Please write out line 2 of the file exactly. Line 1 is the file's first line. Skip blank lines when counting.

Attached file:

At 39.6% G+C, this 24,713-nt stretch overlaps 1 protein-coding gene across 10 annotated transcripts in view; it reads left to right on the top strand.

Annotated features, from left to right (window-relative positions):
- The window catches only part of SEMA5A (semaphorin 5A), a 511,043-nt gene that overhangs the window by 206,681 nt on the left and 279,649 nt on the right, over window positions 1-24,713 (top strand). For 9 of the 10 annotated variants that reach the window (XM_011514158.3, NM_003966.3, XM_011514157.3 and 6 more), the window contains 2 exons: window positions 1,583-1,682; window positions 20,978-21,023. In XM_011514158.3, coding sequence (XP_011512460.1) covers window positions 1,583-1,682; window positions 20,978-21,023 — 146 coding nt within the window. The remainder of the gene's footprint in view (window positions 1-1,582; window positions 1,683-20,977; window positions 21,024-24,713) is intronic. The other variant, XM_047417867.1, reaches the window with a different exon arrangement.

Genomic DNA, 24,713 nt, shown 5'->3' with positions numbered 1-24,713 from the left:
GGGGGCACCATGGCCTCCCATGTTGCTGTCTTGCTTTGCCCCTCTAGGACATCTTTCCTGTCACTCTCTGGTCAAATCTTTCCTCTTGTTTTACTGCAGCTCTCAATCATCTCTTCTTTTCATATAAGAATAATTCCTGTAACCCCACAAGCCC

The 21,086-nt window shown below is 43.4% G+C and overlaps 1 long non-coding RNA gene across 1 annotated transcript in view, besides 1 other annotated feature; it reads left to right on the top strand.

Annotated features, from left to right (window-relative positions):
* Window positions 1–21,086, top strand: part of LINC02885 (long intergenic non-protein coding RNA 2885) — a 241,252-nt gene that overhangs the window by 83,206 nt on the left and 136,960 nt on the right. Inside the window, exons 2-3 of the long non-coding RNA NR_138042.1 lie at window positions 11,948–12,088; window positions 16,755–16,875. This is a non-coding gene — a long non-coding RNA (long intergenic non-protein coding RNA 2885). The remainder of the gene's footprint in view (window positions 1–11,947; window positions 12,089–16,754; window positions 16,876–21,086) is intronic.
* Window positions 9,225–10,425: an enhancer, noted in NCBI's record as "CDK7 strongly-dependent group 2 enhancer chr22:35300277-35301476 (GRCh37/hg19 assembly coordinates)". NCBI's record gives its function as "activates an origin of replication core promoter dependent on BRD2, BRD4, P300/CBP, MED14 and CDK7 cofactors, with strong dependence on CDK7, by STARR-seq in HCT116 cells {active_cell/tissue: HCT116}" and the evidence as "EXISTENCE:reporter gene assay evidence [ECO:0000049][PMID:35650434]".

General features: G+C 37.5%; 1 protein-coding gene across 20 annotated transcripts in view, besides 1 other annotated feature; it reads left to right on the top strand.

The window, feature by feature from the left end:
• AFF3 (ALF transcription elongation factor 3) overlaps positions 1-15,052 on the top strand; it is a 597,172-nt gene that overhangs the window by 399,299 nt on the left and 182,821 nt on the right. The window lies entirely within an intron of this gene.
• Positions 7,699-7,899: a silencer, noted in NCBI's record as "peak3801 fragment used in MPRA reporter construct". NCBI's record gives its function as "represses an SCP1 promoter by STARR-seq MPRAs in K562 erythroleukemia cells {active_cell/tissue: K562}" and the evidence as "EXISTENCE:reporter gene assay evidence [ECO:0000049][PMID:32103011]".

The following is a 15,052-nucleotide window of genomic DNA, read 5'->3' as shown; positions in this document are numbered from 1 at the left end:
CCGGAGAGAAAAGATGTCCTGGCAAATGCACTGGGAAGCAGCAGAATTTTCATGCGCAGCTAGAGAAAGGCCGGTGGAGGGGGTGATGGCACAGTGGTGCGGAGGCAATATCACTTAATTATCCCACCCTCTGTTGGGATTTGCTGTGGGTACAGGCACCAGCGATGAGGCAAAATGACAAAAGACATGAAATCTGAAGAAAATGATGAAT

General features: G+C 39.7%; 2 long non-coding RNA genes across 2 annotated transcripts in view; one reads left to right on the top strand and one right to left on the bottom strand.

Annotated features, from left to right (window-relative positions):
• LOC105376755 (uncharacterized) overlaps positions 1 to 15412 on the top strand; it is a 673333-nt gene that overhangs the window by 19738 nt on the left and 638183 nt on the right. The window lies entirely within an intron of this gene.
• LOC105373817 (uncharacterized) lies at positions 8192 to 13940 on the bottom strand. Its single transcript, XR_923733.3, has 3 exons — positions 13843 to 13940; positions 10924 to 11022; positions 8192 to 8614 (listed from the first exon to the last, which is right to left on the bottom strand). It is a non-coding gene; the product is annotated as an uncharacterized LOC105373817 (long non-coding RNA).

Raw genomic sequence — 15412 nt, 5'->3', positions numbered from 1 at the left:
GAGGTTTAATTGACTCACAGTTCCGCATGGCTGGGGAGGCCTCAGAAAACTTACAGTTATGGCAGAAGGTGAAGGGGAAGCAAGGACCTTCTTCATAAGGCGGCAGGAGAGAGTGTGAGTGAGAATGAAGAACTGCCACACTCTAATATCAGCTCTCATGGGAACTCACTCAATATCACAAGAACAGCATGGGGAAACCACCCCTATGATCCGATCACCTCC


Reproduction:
Annotated features, from left to right (window-relative positions):